Here is a prime example of why vaccine development traditionally takes a LONG time.
Dr. Gregory Poland, a vaccinologist at the Mayo Clinic in Minnesota, said he developed tinnitus after his second dose of the mRNA COVID-19 injection.
His symptoms started roughly 90 minutes after the shot, and Dr. Poland described them as “fairly severe” and “extraordinarily bothersome, interfering with sleep and the ability to concentrate.”
He is now raising questions about this side effect from the injection suggests further research.
To put things bluntly, he’s late to the ball game on asking questions about this medical experiment.
Dr. Gregory Poland, a vaccinologist at the Mayo Clinic in Minnesota, developed tinnitus after his second dose of an mRNA COVID-19 vaccine. He is raising questions about this side effect from the vaccine and suggesting more research is needed.https://t.co/9IXhO9P0cv
— Robert F. Kennedy Jr (@RobertKennedyJr) March 16, 2022
News, Minnesota: Vaccinologist Dr. Gregory Poland calls for further study after developing tinnitus after COVID-19 vaccinationhttps://t.co/b6ne3WSVQqhttps://t.co/tieJwPrrmZ#PICPhysicians #informedconsent #1stdonoharm #vaccines #vaccination #physicians4informedconsent
— Physicians for Informed Consent (@picphysicians) March 13, 2022
As the American Tinnitus Association states, tinnitus is defined as:
Tinnitus is the perception of sound when no actual external noise is present. While it is commonly referred to as “ringing in the ears,” tinnitus can manifest many different perceptions of sound, including buzzing, hissing, whistling, swooshing, and clicking. In some rare cases, tinnitus patients report hearing music. Tinnitus can be both an acute (temporary) condition or a chronic (ongoing) health malady.
In the VAERS data last updated March 4th, 2022, 19,630 people have reported developing tinnitus after a COVID-19 shot.
The Defender reported:
Poland last month hosted a video discussion with two leading tinnitus researchers, Konstantina Stankovic, M.D., Ph.D., and Shaowen Bao, Ph.D., during which they examined the mechanisms of tinnitus.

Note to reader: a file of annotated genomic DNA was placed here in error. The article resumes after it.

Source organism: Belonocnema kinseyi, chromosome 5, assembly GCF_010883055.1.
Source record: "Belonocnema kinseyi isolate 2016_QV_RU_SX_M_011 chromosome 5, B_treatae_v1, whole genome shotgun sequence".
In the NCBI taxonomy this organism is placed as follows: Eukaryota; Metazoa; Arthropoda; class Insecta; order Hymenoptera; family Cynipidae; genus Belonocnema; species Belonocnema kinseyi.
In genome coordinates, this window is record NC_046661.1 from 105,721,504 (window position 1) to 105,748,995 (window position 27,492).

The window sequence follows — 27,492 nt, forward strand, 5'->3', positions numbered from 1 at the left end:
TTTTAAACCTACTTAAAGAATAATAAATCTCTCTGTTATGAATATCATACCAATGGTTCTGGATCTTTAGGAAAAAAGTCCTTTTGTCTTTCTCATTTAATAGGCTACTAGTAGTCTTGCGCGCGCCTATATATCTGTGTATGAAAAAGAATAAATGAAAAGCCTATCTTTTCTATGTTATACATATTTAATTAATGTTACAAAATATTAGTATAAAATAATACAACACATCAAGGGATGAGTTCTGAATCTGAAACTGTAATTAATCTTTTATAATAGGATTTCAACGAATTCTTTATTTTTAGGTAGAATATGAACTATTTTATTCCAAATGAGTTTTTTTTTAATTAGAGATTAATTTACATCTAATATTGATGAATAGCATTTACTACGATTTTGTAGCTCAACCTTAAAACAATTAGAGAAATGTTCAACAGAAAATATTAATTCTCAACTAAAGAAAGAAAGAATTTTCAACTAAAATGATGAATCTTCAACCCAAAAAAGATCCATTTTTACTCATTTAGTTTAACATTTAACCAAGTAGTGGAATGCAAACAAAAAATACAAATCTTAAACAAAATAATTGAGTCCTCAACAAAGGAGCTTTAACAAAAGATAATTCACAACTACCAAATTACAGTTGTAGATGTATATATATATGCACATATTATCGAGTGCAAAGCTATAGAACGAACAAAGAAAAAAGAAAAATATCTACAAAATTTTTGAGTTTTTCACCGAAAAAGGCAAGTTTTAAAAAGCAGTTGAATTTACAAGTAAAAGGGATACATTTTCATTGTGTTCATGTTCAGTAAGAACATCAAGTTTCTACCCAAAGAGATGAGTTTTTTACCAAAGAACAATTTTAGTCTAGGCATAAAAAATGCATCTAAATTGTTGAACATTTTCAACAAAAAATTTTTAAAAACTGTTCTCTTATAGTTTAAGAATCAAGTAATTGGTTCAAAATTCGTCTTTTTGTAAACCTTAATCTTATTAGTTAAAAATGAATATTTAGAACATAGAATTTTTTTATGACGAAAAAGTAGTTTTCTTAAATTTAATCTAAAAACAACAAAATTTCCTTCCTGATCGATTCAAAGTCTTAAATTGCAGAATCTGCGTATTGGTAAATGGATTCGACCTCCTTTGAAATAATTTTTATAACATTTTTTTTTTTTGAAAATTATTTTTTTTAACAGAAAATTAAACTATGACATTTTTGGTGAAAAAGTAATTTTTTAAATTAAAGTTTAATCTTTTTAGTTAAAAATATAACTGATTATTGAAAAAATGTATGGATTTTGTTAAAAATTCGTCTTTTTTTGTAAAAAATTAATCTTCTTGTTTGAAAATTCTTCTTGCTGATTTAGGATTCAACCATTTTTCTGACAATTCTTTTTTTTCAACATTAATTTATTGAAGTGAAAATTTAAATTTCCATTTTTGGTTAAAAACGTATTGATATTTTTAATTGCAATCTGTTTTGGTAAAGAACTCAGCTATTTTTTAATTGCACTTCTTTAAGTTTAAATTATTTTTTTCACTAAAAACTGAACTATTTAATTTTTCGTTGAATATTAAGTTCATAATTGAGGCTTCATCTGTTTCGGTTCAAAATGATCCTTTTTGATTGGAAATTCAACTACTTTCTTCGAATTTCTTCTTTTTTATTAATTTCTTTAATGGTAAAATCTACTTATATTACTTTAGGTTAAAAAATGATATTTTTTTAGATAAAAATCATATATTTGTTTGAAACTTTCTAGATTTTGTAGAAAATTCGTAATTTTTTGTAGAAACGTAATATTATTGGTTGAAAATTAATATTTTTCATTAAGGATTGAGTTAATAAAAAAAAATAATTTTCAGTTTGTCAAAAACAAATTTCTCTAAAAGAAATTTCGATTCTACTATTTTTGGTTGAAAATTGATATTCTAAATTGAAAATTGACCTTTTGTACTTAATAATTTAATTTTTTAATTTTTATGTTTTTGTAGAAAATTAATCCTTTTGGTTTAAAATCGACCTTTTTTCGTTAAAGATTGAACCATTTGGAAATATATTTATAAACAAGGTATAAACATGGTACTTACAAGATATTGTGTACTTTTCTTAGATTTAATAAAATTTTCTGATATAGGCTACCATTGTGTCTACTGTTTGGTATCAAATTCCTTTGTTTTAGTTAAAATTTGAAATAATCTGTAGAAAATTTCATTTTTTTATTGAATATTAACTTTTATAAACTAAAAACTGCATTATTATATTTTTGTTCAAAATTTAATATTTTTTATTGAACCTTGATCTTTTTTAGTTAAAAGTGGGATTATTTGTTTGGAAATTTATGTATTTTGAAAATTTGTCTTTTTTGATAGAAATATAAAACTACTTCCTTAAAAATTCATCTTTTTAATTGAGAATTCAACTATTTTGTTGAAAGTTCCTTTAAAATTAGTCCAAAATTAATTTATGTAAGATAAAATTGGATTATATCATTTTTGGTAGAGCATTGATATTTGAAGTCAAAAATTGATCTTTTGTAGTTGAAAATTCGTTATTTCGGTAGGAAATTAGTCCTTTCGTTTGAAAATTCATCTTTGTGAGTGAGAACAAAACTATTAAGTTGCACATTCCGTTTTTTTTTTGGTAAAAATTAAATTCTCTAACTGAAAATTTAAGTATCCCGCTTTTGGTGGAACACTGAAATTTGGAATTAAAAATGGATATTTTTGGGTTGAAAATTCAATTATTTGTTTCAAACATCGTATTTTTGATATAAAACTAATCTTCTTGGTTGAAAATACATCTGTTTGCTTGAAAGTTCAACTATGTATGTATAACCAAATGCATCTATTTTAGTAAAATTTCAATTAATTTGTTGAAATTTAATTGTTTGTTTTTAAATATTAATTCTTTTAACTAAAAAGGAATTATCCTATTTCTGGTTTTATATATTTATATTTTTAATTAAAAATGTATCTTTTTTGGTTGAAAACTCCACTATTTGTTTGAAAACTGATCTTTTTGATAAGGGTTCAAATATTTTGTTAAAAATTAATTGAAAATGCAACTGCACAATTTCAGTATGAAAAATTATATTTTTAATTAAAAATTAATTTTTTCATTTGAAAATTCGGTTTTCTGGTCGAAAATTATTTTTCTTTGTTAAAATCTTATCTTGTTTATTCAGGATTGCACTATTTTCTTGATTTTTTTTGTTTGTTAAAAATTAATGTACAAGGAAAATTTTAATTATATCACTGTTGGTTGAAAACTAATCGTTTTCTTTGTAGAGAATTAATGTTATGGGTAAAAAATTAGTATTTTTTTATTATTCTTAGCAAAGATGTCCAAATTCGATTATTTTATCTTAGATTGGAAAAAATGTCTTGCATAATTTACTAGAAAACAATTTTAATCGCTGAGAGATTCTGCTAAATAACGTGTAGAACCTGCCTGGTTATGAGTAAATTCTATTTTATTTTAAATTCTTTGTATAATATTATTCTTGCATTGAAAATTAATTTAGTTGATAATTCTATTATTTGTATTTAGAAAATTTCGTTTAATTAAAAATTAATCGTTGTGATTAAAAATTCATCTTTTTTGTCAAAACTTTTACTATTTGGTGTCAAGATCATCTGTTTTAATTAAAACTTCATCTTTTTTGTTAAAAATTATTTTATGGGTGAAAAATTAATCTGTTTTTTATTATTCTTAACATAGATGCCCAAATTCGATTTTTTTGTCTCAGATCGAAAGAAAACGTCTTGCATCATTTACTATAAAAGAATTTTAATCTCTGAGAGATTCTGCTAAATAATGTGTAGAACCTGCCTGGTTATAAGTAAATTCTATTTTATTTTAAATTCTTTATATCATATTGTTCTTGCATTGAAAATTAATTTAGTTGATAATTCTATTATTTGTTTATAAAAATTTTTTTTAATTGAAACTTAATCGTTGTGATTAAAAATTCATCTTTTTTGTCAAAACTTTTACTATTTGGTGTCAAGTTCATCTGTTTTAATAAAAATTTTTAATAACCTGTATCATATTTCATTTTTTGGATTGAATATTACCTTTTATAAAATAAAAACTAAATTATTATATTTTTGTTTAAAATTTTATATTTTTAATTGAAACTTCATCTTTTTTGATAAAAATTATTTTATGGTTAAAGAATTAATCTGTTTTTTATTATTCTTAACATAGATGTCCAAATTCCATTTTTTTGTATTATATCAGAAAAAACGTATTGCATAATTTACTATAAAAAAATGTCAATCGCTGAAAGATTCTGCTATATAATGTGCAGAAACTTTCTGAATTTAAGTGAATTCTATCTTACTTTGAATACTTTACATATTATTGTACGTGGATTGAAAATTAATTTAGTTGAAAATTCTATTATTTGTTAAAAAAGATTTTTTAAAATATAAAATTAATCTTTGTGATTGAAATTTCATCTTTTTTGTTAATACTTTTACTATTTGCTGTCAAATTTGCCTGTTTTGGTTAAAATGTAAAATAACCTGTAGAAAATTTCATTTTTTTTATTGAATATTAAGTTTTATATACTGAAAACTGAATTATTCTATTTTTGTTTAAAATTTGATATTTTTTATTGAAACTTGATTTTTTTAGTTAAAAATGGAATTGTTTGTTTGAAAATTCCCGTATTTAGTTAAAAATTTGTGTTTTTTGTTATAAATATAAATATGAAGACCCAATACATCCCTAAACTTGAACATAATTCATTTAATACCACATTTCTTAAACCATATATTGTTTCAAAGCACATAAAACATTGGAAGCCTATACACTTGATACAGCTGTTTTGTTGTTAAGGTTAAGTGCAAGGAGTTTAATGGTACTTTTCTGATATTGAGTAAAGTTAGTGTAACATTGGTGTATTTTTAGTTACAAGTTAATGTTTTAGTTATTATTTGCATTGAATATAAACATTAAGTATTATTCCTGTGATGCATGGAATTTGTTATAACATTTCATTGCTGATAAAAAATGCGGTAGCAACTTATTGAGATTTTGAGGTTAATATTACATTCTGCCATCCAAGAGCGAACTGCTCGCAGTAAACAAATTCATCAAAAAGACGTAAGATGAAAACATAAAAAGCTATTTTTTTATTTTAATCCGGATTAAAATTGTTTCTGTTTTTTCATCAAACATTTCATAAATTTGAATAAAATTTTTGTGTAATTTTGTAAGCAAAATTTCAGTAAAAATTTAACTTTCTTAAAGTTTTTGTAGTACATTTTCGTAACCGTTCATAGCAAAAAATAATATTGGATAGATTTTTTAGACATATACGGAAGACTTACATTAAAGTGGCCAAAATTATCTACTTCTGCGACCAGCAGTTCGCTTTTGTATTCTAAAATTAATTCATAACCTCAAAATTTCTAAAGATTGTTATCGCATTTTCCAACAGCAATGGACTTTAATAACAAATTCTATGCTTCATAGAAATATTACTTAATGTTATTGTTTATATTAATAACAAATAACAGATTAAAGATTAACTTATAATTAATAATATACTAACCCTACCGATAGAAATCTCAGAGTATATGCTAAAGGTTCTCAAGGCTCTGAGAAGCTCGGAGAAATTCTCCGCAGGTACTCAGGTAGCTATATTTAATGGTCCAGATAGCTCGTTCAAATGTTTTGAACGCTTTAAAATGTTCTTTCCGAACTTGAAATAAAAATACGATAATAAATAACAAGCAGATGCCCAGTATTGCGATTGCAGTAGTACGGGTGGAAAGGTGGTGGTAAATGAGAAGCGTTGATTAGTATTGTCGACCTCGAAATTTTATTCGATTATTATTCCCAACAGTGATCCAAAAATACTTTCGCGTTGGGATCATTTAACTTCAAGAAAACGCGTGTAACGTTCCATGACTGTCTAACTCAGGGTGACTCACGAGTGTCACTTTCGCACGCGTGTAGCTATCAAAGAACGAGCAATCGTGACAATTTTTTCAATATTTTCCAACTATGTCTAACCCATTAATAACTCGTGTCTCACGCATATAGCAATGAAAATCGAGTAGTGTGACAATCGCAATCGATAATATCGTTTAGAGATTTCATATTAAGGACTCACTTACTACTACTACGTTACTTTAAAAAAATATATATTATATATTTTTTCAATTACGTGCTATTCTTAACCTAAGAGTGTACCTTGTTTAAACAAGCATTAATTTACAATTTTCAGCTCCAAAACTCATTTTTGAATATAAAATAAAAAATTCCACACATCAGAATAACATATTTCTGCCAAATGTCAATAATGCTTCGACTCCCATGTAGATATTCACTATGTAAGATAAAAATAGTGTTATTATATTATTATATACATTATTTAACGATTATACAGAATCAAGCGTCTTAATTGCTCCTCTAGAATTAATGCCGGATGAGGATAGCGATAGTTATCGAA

Stankovic, a professor at Stanford University School of Medicine, has been studying tinnitus in COVID patients since the beginning of the pandemic.
Of the 10 patients she studied who had COVID and tinnitus, all of them had “either reduced or non-existent hair function.”
She found the virus entered the inner ear cells and “preferentially affected hair cells,” referring to the hair cells of the cochlea, an integral part of the inner ear and the organ responsible for the conversion of sound into an electrical signal the brain then interprets.
“The virus causing COVID-19 can directly infect the human inner ear cells, and this could explain what we are seeing,” Stankovic said.
Researchers estimate nearly 15% of people who recovered from COVID developed tinnitus, and this condition is now associated with long COVID.
Poland, who got a booster shot despite developing tinnitus after his second COVID shot, raised the question of whether or not that was the right thing to do.
Bao, an associate professor at the University of Arizona, said his research on vaccine-induced tinnitus, which is awaiting peer review, indicates the spike protein — present in the virus and in the vaccine — is a likely contributor to tinnitus.
Although Bao did not identify a molecular mechanism for spike protein-induced tinnitus, results from his own survey indicate the incidence of tinnitus following the first shot is 10% higher than that following the second shot, a small but statistically significant percentage.
This indicates a spike protein-mediated effect and not an immune response effect because the immune response is known to be greater after the second dose, Bao said.
Watch Dr. Poland’s discussion at Healio:
In this video, Poland asks Konstantina M. Stankovic, MD, PhD, FACS, Bertarelli Foundation Professor and chair of the department of otolaryngology-head & neck surgery at Stanford University School of Medicine, and Shaowen Bao, PhD, an associate professor of neuroscience, physiological sciences and physiology at the University of Arizona College of Medicine, to discuss their research on the association between tinnitus and SARS-CoV-2 infection and vaccination, and whether patients who develop tinnitus after vaccination should receive a booster dose.
“We really do need more research in this area,” Poland said.